Education[edit]

Primary and secondary schools[edit]

The New York City Department of Education operates public schools. Public schools located in Fresh Meadows include Francis Lewis High School, George J. Ryan Middle school,P.S. 26 Rufus King school, and P.S. 173 The Fresh Meadows School.

Fresh Meadows is home to St. Francis Preparatory School, the largest Catholic high school in the United States.

On December 22, 1980,[19] The Japanese School of New York moved from Jamaica Estates, Queens into Fresh Meadows,[20] in the former P.S. 179.[21] In 1991 the school moved to Yonkers in Westchester County, New York.[19]

Colleges and universities[edit]

The main campus of St. John's University lies on the Hillcrest border at Union Turnpike.

Public libraries[edit]

Queens Library operates the Fresh Meadows Library.[22]

Miscellaneous education[edit]

The Japanese Weekend School of New York (ニューヨーク補習授業校 Nyūyōku Hoshū Jugyō Kō), a Japanese weekend school, holds classes at The Rufus King School (P.S.26Q).[23] As of 2006 the school had about 800 students, including Japanese citizens and Japanese Americans, at locations in Westchester County and Long Island.[24]

Housing complex[edit]

Fresh Meadows is also the name of a large apartment complex situated in the northeast section of the neighborhood. Developed in the late 1940s by the New York Life Insurance Company to house local World War II veterans. The complex and its eponymous shopping center were among the first in the United States designed primarily to accommodate automobile rather than pedestrian traffic.[25] In 1949, Lewis Mumford described the Fresh Meadows housing complex as "perhaps the most positive and exhilarating example of large-scale community planning in this country."

References[edit]

  1. ^ a b http://www.bestplaces.net/economy/zip-code/new_york/fresh_meadows/11366
  2. ^ "Queens Community Boards, New York City". Retrieved 2007-09-03. 
  3. ^ Shaman, Diana (December 21, 2003). "A Neighborhood Aspires to Its Name". The New York Times. p. 11.7. 
  4. ^ a b "Odd Tales of Many Cities: Ghost Songs Cease; Spook Goes to Jail". The Washington Post. January 7, 1908. p. 3. 
  5. ^ a b c "About FMCC: A Tale of Two Clubs". Fresh Meadow Country Club. Retrieved May 31, 2012. 
  6. ^ Rice, Grantland (September 12, 1930). "The Sportlight". The Baltimore Sun. p. 19. 
  7. ^ "Sarazen Wins National Open". The Baltimore Sun. June 26, 1932. p. S1. 
  8. ^ "Ruth Serious About Match". Associated Press (The Baltimore Sun). November 12, 1937. p. 18. 
  9. ^ "Frenzied Crowd Stops Montague Exhibition". Associated Press (The Washington Post). November 15, 1937. p. 18. 
  10. ^ Talbot, Gayle (February 5, 1946). "Famous New York Golf Course Victim of Housing Shortage". The Washington Post. p. 10. 
  11. ^ Fioravante, Janice (December 28, 1997). "If You're Thinking of Living In Fresh Meadows, Queens: Open Spaces and Top-Ranked Schools". The New York Times.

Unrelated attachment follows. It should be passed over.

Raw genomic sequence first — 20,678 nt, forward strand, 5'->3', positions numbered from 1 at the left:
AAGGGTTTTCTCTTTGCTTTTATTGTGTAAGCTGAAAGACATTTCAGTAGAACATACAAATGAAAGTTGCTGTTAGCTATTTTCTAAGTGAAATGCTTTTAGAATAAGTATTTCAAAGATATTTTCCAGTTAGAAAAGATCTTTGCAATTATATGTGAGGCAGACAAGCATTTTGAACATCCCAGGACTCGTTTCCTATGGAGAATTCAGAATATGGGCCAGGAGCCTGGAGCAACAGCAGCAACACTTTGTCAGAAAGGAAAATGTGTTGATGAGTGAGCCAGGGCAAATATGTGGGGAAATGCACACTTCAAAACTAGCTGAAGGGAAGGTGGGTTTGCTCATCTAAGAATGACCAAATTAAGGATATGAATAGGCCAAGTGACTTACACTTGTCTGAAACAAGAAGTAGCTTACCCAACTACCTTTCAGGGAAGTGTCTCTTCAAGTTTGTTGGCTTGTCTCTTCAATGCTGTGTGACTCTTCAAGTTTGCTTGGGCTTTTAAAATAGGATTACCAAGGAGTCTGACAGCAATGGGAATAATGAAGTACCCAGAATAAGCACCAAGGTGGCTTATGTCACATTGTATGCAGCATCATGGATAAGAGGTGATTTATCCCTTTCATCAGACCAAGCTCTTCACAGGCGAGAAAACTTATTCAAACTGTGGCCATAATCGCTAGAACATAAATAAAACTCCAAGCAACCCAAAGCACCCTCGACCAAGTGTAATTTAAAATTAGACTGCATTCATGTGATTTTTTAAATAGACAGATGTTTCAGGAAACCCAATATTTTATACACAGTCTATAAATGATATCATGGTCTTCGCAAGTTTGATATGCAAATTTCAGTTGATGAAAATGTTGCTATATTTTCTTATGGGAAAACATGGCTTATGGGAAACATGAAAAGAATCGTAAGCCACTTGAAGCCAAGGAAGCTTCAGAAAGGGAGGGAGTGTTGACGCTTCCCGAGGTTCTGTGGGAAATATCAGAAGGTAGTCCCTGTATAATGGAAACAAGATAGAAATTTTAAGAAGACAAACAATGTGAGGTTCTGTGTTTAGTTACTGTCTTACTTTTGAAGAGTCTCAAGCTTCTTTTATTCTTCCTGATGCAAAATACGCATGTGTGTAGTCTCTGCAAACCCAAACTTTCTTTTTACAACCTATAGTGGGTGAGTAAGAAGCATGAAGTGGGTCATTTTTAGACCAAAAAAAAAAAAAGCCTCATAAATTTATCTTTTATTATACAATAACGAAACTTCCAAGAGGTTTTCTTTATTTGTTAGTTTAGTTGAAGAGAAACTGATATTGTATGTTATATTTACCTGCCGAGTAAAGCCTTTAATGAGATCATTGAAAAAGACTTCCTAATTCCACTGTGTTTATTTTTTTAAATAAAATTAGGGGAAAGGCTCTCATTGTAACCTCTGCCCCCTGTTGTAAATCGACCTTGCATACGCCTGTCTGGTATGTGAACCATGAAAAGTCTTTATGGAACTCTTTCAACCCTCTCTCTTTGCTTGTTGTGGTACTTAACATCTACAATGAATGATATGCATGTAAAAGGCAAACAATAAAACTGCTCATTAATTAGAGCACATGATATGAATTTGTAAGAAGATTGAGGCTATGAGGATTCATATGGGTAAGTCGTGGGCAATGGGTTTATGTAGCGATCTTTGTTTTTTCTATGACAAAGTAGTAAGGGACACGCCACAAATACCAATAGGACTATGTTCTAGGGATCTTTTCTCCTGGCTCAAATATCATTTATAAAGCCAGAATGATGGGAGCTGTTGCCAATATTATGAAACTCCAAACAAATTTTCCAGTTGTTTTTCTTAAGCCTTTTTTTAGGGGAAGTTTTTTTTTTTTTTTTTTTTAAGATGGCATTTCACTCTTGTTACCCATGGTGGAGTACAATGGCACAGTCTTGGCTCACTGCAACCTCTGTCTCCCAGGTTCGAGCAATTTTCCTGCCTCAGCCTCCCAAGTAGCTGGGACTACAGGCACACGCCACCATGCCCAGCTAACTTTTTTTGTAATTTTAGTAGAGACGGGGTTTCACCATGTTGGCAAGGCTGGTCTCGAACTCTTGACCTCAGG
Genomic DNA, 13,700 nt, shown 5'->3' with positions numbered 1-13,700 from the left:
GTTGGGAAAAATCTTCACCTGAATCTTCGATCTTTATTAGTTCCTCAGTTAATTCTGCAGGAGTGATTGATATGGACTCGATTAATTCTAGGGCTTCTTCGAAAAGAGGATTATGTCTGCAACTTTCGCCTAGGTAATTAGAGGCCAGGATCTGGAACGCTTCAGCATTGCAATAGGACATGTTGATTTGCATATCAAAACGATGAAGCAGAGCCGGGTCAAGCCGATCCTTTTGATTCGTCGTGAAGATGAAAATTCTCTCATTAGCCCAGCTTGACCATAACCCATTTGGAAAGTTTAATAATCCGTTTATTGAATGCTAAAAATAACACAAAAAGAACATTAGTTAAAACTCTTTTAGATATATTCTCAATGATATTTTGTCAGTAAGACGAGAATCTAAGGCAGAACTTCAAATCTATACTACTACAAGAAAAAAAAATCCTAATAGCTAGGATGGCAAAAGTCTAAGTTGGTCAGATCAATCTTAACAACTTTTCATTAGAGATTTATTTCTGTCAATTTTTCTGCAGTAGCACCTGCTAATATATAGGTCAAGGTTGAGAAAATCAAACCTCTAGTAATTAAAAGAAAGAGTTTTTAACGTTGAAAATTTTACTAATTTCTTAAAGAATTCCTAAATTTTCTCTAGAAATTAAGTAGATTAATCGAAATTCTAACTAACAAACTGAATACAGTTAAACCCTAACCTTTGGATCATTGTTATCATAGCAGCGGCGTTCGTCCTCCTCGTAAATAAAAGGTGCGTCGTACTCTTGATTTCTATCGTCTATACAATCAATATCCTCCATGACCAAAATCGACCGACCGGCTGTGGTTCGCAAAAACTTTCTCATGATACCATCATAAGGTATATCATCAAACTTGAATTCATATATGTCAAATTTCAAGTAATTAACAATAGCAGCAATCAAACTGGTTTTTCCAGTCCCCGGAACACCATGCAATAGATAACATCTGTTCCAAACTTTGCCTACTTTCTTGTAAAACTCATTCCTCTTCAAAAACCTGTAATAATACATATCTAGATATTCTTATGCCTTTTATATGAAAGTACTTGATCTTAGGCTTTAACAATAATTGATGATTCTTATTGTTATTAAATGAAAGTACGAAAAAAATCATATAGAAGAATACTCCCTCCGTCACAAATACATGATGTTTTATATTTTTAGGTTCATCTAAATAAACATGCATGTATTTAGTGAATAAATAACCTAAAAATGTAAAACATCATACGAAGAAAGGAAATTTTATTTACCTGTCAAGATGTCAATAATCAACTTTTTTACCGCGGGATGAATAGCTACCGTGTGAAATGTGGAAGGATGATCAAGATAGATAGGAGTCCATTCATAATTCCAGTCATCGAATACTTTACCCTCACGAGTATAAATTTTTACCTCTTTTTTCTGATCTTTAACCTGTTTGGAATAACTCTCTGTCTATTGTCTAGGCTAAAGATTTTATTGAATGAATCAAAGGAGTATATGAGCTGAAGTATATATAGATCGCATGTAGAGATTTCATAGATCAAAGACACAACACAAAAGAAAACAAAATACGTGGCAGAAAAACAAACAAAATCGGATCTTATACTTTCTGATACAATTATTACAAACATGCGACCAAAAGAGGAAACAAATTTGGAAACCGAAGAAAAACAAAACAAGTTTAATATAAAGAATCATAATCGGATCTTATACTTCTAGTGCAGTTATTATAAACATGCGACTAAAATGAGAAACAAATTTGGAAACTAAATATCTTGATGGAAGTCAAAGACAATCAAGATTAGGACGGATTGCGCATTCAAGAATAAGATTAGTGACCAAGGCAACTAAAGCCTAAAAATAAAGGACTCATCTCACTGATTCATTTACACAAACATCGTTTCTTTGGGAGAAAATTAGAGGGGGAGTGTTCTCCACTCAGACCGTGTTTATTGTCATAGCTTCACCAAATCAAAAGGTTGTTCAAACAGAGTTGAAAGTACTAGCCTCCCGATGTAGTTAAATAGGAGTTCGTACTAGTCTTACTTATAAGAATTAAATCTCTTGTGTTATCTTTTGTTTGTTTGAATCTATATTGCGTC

12. ^ Brown, Earl (August 9, 1947). "Timely Topics: About Jim Crow Housing Projects". New York Amsterdam News. p. 8. 
  13. ^ Hernandez, Raymond (September 26, 1993). "A Harvest in Queens That's Out of the Past". The New York Times. p. A9. 
  14. ^ Dal Molin, David (2009-05-28). "Fresh Meadows vigilant on future of Klein Farm". Queens Chronicle. Retrieved 2009-08-29. 
  15. ^ Levin, Sam (September 20, 2011). "Old Fresh Meadows Lives On In 'Photo Album' Book". Daily News. 
  16. ^ Brown, Kristen V. (2008-04-23). "New York real estate: Fresh Meadows". AM New York. Retrieved 2009-08-29. 
  17. ^ "Fresh Meadows Finance." United States Postal Service. Retrieved on January 9, 2012. "19304 HORACE HARDING EXPY STE 1 FRESH MEADOWS, NY 11365-9994"
  18. ^ "Utopia." United States Postal Service. Retrieved on January 9, 2012. "18204 UNION TPKE FRESH MEADOWS, NY 11366-9993"
  19. ^ a b "本校の歩み." The Japanese School of New York. Retrieved on January 10, 2012. "1975.9.2. Jamaica Queensにて「ニューヨーク日本人学校」開校。" and "1980.12.22 Queens Flushing校に移転。" and "1991.8.18. Westchester Yonkers校へ移転。"
  20. ^ Kulers, Brian G. "QUEENS NEIGHBORHOODS QUEENS CLOSEUP East Meets West in School For Japanese in America." Newsday. November 12, 1986. News, Start Page 31. Retrieved on January 9, 2012.
  21. ^ Pomfret, John. "Old city school becomes second home for Japanese kids." Associated Press at the The Daily Telegraph. Thursday September 10, 1987. 30. Retrieved from Google News (30 of 68) on January 9, 2012.
  22. ^ "Fresh Meadows." Queens Library. Retrieved on January 9, 2012. "193-20 Horace Harding Expressway Fresh Meadows, NY 11365"
  23. ^ "LI校" (Archive). Japanese Weekend School of New York. Retrieved on July 8, 2013.
  24. ^ Matsuda, Akiko. "Learning their mother tongue." The Journal News. August 16, 2006. p. A1. Retrieved on July 8, 2013. "Atsushi Kaizuka, assistant principal of the Japanese Weekend School of New York, which serves about 800 Japanese or Japanese American students at its Westchester and Long Island schools, said Matthews' attempt seemed to be an uphill battle. "
  25. ^ Goldberger, Paul (1981-04-17). "To Utopia by Bus and Subway". New York Times. Retrieved 2009-08-29. 

External links[edit]

Coordinates: 40°44′0.43″N 73°46′48.29″W / 40.7334528°N 73.7800806°W / 40.7334528; -73.7800806